US Defence Secretary Jim Mattis Visits Djibouti

US Defence Secretary Jim Mattis arrived today for a short visit to Djibouti, a strategically important country on the Horn of Africa which hosts the United States'' only permanent military base on the African continent.

Camp Lemonnier, home to some 4,000 US soldiers and contractors, is vital to US military operations in Somalia against terrorists groups like Al-Shabaab, and also provides support for US operations in Yemen, where special forces regularly carry out drone strikes against Al-Qaeda in the Arabian Peninsula.

Mattis is scheduled to meet with Djibouti's president, Ismael Omar Guelleh, during his trip as well as with General Thomas Waldhauser, commander of US troops in Africa.

  • Published in World

Problems to Cover Credit Increase Stress Among US Citizens

U.S. citizens have higher levels of stress today than they did 10 years ago, and most of them point to problems to cover their credits as responsible for that situation.

According to a study by CreditCards.com, a site dedicated to providing services and information on the use of credit cards, 65 percent of U.S. citizens lose sleep over monetary issues.

A decade ago, according to the study quoted by the press, that problem was nine percent less than the current record of affected.

The most common stressing factors are health care and payment of bills related to that topic, followed by retirement savings.

For a long time medical care has been a hot topic, and whether it is around the choice or simply the cost of maintaining your own care, we have seen a big leap in that area, said analyst Matt Schulz.

In addition to the above issues, U.S. citizens are very concerned about education expenses, mortgage bills and credit card debt.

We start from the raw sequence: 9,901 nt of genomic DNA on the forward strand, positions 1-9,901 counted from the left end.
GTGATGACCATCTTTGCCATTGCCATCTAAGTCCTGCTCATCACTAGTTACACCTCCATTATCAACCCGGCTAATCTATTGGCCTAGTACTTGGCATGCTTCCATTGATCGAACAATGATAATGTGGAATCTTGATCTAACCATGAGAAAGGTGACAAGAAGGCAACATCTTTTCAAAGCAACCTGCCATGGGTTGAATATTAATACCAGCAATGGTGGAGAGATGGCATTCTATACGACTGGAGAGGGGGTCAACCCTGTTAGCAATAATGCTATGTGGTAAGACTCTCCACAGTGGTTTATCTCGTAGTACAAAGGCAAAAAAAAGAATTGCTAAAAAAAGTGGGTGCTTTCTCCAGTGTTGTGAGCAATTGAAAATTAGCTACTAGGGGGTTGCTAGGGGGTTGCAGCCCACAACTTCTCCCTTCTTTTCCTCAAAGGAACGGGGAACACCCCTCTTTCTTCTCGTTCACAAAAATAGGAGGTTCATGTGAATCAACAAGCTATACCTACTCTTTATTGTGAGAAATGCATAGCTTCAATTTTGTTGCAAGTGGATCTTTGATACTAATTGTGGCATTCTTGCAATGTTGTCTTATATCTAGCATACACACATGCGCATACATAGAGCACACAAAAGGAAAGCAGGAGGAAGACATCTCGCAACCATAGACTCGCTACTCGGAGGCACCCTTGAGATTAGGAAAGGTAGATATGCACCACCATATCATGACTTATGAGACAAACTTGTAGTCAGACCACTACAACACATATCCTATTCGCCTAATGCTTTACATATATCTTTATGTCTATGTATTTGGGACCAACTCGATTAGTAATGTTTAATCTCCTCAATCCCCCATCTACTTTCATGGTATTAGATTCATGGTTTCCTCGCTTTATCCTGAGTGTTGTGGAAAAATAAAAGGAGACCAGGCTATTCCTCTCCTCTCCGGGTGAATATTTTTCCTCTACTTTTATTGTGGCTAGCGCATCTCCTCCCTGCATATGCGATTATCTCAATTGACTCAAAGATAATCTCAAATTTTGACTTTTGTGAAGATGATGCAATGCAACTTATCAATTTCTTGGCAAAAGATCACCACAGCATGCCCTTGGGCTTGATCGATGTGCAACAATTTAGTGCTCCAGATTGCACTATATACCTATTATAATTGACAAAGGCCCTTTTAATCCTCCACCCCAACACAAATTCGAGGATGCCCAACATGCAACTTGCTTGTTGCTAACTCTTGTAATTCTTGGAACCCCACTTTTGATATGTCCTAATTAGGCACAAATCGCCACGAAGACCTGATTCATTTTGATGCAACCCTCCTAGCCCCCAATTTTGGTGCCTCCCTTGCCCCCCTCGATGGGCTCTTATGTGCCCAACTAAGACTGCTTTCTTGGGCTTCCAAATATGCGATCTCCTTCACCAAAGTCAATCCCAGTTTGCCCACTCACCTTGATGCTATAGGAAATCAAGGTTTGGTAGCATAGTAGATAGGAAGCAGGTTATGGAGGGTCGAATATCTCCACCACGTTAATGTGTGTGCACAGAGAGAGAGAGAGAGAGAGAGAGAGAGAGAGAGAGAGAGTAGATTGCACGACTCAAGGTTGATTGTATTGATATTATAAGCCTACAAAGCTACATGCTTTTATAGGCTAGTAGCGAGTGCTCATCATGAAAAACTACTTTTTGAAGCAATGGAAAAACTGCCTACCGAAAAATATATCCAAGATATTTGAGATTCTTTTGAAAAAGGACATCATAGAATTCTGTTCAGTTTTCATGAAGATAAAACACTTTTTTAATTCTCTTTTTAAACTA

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Cuban and US Nautical Authorities To Exchange Experiences

Cuban Authorities for recreational nautical activity and directors of Cruising World Magazine exchanged insights for a growing US interest in sailing across this archipelago.

The editor-in-chief of Cruising World magazine, Mark Pillsbury and its publication specialist David Gillespie, debated with some executives of Cuban enterprises for recreational nautical activity like Marlin Marinas and Nauticas.

During this meeting, both parties had the possibility to deal with the increasing desire of US tourism boat owners (thousands upon thousands) to dock in Cuban ports and be aware of Cuba’s reality.

The meeting -with the attendance of 3,500 people from 73 nations, 46 percent from the United States (1987 yachties)- was held at Ernest Hemingway International Club in Cuba, which will be celebrating its 25 anniversary on next May 21. The Club President, Jose Miguel Diaz, held the meeting with the magazine editors, and also the fruitful debate on the possibilities for Cuban yatchmen.

Both parties agreed that USA's economic, trade and financial measures against Havana still unchangeably remain, requiring only 12 special categories approved by the US Treasury Department to visit Cuba.

Precisely, the dialogue with the US representatives concludes with a trip or Cruising World Rally, in which 60 boats were present, with 267 people from 22 states of the American union, with presence of representatives from four countries.

  • Published in Cuba

End the Cuba trade embargo and support US exports